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Monday April 21, 2014
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09-059 John Locke I

Monday Apr 21, 2014

Lead: Emerging from the political ferment of the English Civil War, John Locke, one of the seminal thinkers of the 17th century, laid the philosophical basis for liberal representative government.

Intro.: A Moment in Time with Dan Roberts.

Content: John Locke was born in 1632 in Pensford, south of Bristol, England. His father, a country attorney, was of puritan inclination and fought in the Civil War on the side of Parliament. This enabled him to send his son to Westminster School where the boy’s superior performance earned him a scholarship at Christ Church College, Oxford. There he also excelled, but found the traditional curriculum tedious and demonstrated early a lifelong eclectic interest in a wide variety of subjects such as empirical science and medicine.

After several years of teaching and then diplomatic service on the Continent, Locke returned to Oxford and there in the summer of 1666 met the politically well-connected Lord Anthony Ashley Cooper, the future 1st Earl of Shaftesbury. The following year Locke joined the Ashley household as combination tutor, physician and general advisor to the Lord. Their close collaboration continued until the Earl’s death in exile in 1683. This relationship exposed Locke to the rough and tumble primitive politics of Restoration Stuart England and under Shaftesbury’s tutelage Locke began to formulate his political philosophy. Writing later in Two Treatises of Government (1690) he asserted that all men have God-given natural rights to liberty and property. Governmental authority rests solely on the consent of the people and the government that breaks that trust can be resisted with rebellious force.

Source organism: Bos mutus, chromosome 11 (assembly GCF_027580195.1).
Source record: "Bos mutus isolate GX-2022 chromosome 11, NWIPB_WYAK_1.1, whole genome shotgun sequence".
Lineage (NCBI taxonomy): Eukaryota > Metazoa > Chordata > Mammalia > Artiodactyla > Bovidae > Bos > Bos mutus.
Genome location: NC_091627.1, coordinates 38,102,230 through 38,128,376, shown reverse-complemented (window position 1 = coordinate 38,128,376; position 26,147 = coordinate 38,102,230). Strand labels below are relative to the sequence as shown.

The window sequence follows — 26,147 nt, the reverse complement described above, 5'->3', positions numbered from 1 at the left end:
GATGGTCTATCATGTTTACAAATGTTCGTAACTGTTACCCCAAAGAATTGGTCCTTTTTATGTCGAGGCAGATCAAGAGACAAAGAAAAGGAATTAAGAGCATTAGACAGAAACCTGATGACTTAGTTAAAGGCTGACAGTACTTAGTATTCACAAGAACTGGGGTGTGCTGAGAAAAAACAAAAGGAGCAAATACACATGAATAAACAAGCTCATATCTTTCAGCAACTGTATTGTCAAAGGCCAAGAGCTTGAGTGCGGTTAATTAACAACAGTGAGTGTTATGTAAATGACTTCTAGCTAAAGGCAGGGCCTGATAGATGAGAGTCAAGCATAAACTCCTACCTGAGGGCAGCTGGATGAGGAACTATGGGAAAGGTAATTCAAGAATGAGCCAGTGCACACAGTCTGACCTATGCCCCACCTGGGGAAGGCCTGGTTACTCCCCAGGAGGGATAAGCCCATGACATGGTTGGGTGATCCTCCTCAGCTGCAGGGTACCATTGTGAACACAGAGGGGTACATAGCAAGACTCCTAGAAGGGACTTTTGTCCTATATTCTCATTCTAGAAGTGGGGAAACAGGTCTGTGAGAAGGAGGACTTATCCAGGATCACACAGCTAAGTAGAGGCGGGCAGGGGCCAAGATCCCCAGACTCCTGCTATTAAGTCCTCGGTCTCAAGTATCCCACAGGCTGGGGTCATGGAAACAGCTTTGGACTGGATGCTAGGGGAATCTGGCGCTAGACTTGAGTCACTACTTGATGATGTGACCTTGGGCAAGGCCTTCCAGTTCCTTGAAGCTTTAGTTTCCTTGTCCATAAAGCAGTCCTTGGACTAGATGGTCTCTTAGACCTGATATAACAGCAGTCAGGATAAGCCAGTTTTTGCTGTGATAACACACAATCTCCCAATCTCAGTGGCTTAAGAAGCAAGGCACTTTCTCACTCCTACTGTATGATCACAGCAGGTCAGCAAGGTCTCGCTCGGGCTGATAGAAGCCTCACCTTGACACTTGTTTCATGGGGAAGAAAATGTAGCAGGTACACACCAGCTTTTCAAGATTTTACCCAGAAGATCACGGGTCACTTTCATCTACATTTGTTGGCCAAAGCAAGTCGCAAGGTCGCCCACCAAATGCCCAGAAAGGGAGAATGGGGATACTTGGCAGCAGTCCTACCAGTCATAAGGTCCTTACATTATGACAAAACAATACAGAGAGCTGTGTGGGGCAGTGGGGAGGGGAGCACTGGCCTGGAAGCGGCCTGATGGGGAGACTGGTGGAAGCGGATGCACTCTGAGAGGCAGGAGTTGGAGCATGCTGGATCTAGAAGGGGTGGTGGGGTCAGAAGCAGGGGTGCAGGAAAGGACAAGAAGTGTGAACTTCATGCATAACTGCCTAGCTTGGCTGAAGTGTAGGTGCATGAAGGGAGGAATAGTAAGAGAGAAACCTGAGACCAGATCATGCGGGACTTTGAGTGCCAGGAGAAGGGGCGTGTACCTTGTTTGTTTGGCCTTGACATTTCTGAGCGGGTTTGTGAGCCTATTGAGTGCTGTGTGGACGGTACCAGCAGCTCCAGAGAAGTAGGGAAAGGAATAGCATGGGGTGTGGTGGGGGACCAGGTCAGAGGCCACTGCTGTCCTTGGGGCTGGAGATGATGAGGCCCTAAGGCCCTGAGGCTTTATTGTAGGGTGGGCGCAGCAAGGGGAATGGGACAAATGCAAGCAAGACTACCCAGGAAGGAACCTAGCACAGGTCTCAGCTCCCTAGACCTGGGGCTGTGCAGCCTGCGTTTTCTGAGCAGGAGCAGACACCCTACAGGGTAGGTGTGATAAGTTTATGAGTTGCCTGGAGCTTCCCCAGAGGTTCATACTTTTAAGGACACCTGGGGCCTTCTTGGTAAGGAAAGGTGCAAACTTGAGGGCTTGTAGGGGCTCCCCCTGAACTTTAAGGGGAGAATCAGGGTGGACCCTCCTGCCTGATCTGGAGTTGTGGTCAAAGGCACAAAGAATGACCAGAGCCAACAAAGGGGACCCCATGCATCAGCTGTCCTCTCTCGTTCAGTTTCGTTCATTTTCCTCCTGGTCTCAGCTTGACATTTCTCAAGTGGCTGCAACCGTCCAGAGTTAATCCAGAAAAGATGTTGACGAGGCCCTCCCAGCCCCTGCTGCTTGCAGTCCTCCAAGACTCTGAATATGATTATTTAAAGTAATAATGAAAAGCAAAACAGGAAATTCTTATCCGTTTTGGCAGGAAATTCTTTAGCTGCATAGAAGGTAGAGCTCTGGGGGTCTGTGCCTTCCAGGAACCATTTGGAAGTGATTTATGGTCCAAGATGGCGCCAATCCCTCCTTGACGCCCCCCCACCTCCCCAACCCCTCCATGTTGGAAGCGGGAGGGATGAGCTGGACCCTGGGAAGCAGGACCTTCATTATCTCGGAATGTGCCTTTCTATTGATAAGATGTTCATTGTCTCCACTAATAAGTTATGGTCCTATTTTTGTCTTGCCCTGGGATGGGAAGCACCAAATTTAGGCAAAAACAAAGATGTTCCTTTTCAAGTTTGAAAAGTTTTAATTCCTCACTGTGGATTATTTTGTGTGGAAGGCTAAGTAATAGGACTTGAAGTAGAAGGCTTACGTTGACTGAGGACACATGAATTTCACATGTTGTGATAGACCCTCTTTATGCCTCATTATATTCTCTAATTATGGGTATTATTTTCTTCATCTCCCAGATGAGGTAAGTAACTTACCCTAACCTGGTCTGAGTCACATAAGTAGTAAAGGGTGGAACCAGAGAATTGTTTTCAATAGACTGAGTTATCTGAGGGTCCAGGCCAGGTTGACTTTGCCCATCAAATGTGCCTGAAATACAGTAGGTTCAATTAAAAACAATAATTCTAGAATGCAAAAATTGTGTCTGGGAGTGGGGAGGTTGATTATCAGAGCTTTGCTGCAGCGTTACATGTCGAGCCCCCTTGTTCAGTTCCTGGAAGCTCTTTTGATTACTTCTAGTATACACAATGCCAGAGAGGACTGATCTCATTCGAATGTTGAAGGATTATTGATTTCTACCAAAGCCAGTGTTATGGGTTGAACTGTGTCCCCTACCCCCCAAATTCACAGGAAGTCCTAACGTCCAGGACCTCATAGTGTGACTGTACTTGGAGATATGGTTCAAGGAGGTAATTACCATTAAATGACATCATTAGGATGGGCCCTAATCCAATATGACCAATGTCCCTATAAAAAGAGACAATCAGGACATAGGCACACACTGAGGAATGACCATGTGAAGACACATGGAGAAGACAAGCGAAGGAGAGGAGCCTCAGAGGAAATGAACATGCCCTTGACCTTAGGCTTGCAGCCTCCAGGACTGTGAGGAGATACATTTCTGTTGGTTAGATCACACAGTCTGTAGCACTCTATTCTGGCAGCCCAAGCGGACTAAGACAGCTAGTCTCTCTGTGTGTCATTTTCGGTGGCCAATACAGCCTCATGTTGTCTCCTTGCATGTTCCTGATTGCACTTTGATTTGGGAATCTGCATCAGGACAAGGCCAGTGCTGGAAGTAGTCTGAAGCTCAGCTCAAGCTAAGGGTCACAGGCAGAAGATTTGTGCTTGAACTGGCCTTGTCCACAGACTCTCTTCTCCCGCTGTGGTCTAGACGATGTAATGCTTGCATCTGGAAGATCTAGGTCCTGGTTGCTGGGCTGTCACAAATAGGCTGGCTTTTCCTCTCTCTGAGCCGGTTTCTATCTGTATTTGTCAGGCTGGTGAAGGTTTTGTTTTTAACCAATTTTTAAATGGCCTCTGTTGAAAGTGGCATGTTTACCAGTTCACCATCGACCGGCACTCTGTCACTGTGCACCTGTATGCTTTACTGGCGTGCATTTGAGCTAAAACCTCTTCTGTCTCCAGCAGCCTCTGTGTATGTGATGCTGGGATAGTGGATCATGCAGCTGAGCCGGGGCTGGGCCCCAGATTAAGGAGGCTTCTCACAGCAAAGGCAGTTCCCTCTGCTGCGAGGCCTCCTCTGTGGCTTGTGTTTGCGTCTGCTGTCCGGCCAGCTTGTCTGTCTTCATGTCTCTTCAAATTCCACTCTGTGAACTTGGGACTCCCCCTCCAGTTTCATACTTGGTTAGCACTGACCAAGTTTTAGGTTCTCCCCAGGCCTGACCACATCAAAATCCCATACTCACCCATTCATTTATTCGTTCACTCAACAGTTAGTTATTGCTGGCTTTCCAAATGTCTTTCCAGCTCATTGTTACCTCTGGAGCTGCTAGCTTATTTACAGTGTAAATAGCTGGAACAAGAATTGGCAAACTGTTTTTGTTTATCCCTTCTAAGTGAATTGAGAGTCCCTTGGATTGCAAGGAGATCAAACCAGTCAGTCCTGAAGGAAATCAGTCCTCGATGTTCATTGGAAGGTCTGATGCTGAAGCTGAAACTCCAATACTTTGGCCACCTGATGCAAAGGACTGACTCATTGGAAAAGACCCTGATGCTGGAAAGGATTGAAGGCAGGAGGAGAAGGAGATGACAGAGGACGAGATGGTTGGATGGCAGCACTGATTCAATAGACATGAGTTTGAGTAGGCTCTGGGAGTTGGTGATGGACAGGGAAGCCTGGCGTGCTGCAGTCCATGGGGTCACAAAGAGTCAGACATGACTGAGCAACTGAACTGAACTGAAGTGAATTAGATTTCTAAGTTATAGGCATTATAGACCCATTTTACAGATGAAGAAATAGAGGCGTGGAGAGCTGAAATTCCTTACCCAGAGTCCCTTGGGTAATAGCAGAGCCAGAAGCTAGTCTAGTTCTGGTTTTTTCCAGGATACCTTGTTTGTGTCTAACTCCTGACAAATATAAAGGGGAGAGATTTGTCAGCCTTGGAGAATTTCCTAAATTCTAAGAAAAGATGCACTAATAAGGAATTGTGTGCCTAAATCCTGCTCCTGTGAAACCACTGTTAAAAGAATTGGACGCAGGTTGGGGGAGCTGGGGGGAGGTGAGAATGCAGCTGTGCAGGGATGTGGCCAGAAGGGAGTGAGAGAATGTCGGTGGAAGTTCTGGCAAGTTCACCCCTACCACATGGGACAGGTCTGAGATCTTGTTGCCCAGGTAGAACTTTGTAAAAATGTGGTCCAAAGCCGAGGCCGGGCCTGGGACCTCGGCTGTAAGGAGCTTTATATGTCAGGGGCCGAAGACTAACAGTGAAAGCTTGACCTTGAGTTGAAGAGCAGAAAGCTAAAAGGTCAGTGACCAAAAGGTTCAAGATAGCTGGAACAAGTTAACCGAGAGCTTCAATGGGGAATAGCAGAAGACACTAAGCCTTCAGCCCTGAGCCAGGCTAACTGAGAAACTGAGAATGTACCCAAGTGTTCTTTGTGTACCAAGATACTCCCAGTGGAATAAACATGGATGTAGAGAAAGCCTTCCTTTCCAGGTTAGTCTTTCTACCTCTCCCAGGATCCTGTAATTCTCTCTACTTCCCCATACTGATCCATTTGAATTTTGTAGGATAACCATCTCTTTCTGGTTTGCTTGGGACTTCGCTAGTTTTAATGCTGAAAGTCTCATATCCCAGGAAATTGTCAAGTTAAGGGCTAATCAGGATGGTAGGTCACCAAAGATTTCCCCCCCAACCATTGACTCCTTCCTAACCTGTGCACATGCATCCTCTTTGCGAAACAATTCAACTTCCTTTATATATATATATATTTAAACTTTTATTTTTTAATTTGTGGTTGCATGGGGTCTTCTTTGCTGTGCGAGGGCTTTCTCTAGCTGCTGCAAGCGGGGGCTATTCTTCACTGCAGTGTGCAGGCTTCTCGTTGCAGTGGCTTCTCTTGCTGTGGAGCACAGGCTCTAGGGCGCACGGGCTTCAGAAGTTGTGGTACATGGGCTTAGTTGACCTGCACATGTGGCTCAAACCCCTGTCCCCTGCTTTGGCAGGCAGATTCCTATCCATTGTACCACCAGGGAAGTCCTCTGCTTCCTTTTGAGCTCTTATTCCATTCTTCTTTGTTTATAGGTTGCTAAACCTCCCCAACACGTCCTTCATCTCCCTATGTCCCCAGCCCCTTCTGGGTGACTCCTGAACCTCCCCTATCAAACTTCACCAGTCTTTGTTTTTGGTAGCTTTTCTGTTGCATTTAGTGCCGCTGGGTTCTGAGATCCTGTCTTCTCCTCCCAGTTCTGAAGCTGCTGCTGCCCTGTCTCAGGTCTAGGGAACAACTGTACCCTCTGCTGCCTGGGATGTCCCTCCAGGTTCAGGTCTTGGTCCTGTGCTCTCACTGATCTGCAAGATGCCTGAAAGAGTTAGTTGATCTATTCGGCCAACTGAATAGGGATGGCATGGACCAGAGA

Next time: John Locke and the modern mind.

Research assistance by Barbara Laney and Eulethia Winston-Fisher, at the University of Richmond, this is Dan Roberts.

Resources

Cope, Kevin L. John Locke Revisited. New York: Twayne Publishing, 1979.

Cranston, Maurice, John Locke: A Biography. New York: The Macmillan Company, 1957.

Cranston, Maurice. “John Locke,” The English Historical Review 109 (June 1994): 731.

Grant, Ruth. John Locke’s Liberalism. Chicago: University of Chicago Press, 1987.

Kramer, Matthew H. “John Locke and the Origins of Private Property,” American Political Science Review. 92 (September 1998): 685.

Spellman, W.M. “John Locke,” History. 84 (January 1999): 167.

Wilhelm, Anthony G. “Good Fences and Good Neighbors: John Locke’s Positive Doctrine of Toleration,” Political Research Qarterly 52 (1999): 145-164.

http://www.utm.edu/research/iep/l/locke.htm

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